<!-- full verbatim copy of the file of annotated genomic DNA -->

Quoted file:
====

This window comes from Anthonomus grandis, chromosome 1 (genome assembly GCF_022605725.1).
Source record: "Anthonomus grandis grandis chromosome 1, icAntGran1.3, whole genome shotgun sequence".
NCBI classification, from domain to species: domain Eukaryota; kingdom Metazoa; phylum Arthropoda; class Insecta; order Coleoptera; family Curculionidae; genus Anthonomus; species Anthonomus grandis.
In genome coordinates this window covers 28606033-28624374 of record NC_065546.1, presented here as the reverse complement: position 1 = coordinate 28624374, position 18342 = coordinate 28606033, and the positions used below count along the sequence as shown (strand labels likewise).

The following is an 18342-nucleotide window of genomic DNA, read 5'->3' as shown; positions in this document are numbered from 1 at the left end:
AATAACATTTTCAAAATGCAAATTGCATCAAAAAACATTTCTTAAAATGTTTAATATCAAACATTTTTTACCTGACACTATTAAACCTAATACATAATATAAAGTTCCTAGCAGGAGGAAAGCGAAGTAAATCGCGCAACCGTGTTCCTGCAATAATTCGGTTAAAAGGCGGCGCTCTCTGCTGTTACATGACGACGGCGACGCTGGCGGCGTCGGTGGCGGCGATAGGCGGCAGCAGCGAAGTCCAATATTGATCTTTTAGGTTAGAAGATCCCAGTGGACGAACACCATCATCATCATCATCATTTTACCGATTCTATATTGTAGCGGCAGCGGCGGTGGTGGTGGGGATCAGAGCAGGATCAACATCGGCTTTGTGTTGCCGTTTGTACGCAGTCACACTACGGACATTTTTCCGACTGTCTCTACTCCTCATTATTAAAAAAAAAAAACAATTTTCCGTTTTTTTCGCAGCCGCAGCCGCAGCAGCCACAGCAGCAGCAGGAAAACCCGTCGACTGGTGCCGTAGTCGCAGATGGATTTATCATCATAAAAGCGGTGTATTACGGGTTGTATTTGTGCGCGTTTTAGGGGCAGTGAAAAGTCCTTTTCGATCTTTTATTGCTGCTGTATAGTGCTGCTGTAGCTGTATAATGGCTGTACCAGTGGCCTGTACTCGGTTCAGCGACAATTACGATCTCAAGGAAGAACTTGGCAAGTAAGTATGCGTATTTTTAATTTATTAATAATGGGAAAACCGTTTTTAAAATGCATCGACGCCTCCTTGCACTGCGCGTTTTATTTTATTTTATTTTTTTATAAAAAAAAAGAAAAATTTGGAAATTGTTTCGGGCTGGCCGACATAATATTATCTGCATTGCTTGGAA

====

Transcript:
This window comes from Anthonomus grandis, chromosome 1 (genome assembly GCF_022605725.1).
Source record: "Anthonomus grandis grandis chromosome 1, icAntGran1.3, whole genome shotgun sequence".
NCBI classification, from domain to species: domain Eukaryota; kingdom Metazoa; phylum Arthropoda; class Insecta; order Coleoptera; family Curculionidae; genus Anthonomus; species Anthonomus grandis.
In genome coordinates this window covers 28606033-28624374 of record NC_065546.1, presented here as the reverse complement: position 1 = coordinate 28624374, position 18342 = coordinate 28606033, and the positions used below count along the sequence as shown (strand labels likewise).

The following is an 18342-nucleotide window of genomic DNA, read 5'->3' as shown; positions in this document are numbered from 1 at the left end:
AATAACATTTTCAAAATGCAAATTGCATCAAAAAACATTTCTTAAAATGTTTAATATCAAACATTTTTTACCTGACACTATTAAACCTAATACATAATATAAAGTTCCTAGCAGGAGGAAAGCGAAGTAAATCGCGCAACCGTGTTCCTGCAATAATTCGGTTAAAAGGCGGCGCTCTCTGCTGTTACATGACGACGGCGACGCTGGCGGCGTCGGTGGCGGCGATAGGCGGCAGCAGCGAAGTCCAATATTGATCTTTTAGGTTAGAAGATCCCAGTGGACGAACACCATCATCATCATCATCATTTTACCGATTCTATATTGTAGCGGCAGCGGCGGTGGTGGTGGGGATCAGAGCAGGATCAACATCGGCTTTGTGTTGCCGTTTGTACGCAGTCACACTACGGACATTTTTCCGACTGTCTCTACTCCTCATTATTAAAAAAAAAAAACAATTTTCCGTTTTTTTCGCAGCCGCAGCCGCAGCAGCCACAGCAGCAGCAGGAAAACCCGTCGACTGGTGCCGTAGTCGCAGATGGATTTATCATCATAAAAGCGGTGTATTACGGGTTGTATTTGTGCGCGTTTTAGGGGCAGTGAAAAGTCCTTTTCGATCTTTTATTGCTGCTGTATAGTGCTGCTGTAGCTGTATAATGGCTGTACCAGTGGCCTGTACTCGGTTCAGCGACAATTACGATCTCAAGGAAGAACTTGGCAAGTAAGTATGCGTATTTTTAATTTATTAATAATGGGAAAACCGTTTTTAAAATGCATCGACGCCTCCTTGCACTGCGCGTTTTATTTTATTTTATTTTTTTATAAAAAAAAAGAAAAATTTGGAAATTGTTTCGGGCTGGCCGACATAATATTATCTGCATTGCTTGGAA